Which is the most fuel efficient is anyones guess.
I'm sure someone infinately cleverever than me could work out some formula to give an answer!

Personally, I'm not going to lose sleep over trying to save .02ltr of fuel every tank :)

Phil


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Discussion Starter · #9 ·
Personally, I'm not going to lose sleep over trying to save .02ltr of fuel every tank :)

Phil




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BUT, lots of little can equal a lot. Any saving is better in my opinion. What I save rolling two miles, surely drives me atleast a mile further on a tank?
 

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What I save in not fretting over this sort of thing is well worth the few extra pennies though. ;-)

(For me it's no use anyway, one doesn't save much coasting off offramps in this otherwise pancake-flat land.)
 

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Craigypops
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BUT, lots of little can equal a lot. Any saving is better in my opinion. What I save rolling two miles, surely drives me atleast a mile further on a tank?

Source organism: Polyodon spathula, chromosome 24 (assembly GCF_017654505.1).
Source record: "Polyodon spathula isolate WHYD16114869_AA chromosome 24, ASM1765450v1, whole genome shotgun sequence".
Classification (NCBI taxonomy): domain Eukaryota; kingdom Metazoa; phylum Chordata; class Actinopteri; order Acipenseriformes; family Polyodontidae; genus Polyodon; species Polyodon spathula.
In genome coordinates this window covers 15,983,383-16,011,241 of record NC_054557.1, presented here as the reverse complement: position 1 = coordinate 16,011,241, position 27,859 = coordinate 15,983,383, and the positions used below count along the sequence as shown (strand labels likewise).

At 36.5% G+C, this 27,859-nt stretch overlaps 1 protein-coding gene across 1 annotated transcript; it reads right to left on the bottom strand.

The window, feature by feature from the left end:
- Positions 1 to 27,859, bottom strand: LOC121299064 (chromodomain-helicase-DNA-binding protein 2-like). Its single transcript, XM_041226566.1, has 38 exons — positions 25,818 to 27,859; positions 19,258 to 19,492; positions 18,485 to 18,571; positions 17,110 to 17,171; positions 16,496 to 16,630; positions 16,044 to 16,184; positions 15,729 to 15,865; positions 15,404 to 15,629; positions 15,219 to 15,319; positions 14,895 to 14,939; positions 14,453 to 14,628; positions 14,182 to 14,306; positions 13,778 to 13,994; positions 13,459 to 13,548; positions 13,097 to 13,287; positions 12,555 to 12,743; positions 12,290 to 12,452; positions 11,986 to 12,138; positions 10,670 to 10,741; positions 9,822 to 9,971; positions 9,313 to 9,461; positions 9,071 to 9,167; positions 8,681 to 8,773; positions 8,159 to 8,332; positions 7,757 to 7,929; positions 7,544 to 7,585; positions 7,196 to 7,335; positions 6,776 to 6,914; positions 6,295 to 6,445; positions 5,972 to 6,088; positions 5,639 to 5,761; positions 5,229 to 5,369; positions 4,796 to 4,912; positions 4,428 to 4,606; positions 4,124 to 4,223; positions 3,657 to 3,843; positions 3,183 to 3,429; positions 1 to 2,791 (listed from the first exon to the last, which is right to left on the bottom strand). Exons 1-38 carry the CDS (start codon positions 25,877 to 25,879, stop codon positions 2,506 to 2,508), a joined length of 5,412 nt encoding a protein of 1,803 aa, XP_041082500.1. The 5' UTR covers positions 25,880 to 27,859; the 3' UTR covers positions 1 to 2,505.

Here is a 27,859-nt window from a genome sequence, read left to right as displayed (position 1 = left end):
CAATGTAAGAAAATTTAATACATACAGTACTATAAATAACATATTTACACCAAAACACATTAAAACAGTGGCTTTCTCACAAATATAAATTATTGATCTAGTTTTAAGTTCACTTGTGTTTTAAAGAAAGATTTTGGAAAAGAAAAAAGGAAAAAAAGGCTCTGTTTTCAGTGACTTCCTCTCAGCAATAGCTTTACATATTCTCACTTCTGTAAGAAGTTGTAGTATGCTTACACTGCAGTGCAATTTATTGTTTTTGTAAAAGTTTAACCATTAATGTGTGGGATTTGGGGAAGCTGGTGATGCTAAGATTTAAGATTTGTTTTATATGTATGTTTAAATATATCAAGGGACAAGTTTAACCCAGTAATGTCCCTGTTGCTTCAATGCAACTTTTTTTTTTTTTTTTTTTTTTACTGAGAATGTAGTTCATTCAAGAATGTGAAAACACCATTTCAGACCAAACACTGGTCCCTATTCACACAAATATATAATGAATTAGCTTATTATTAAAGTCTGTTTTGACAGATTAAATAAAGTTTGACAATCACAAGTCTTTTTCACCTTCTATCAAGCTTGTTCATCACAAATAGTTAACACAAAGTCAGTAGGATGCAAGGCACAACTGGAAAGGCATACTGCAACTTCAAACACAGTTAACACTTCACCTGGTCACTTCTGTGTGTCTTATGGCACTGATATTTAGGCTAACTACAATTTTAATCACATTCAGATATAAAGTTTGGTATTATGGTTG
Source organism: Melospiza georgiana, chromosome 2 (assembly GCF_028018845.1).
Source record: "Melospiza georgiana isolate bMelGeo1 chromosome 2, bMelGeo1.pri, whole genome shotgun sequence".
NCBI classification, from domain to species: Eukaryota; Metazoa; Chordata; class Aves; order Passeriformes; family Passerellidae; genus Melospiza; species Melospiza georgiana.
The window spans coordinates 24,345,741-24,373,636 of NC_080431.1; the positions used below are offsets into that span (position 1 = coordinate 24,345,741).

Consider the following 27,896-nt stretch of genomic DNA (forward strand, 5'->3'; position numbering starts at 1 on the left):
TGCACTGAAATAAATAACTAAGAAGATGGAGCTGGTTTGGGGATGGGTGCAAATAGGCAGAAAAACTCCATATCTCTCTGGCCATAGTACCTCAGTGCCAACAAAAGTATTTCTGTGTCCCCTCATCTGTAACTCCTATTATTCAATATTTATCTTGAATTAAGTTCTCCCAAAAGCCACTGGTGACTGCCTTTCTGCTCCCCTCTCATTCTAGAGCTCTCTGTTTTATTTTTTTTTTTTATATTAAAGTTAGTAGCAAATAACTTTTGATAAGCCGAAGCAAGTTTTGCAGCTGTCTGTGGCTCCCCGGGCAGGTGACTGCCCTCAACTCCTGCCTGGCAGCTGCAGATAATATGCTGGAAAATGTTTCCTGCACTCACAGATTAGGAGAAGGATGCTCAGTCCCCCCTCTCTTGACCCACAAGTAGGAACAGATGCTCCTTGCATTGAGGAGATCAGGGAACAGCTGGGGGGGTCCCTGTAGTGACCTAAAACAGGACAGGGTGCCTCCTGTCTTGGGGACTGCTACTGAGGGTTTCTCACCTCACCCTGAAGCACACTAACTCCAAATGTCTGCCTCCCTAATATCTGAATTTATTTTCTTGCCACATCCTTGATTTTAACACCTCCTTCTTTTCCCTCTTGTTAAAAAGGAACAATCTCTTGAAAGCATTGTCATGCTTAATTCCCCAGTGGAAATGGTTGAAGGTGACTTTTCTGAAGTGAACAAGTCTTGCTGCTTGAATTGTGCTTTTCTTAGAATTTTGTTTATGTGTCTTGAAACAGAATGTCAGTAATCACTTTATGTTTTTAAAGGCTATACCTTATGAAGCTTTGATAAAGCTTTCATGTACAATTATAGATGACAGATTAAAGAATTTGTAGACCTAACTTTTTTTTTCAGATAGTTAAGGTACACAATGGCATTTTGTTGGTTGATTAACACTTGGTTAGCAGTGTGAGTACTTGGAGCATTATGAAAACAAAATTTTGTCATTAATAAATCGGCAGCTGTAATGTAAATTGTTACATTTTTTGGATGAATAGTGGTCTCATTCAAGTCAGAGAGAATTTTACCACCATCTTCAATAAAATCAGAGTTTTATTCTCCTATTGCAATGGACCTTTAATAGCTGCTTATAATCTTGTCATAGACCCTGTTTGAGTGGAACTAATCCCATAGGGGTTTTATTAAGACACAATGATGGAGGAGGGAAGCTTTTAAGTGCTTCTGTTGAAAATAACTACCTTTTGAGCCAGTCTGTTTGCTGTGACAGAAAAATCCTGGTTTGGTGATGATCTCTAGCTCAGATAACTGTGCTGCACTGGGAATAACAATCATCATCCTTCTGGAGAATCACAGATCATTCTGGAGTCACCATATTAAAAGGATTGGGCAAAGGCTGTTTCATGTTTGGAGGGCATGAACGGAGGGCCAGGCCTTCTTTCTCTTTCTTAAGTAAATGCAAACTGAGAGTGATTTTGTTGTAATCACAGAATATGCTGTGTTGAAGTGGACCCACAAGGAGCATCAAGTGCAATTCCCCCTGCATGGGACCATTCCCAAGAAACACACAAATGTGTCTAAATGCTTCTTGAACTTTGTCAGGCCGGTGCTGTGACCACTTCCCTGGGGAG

Without having any figures or statistics in front of me, I'd say that's bollocks Bob... I reckon it would amount to a few quid a year, at best. You're already going downhill so will be using a very small amount of fuel if using the throttle compared to the fuel used to tick the engine over when coasting, just can't see that it's worth it to be honest. :)



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Discussion Starter · #13 ·
Without having any figures or statistics in front of me, I'd say that's bollocks Bob... :)

Is that a technical term Craig!?!?!!?!?!? :laughing3:

Well, you MAY be right, I suppose I'll never know without a proper scientific study BUT, I've driven a few of the roads so many times that I've tested the theory as much as possible with the onboard VW compooter, and it does actually make a difference. Rolling or freewheeling, does actually seem to make a difference to driving with a very small amount of throttle, which you have to do as no throttle would definitely see the inirtia of the engine/gearbox slow the car down.

I'm sure the VW computer probably isn't that accurate, or possibly might even lie to make their cars look good, but it does have me convinced.

I rest my case!
 

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Work quiet, is it Bob? :D

wouldn't be advisable to coast in my automatic tractor.

Done it on the bike in France when I was running on fumes.....:confused:
 

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Some cars used to have free-wheel devices Saabs pre GM 2 stroke and the V4s and some German 2 stroke cars (Auto Union DKW).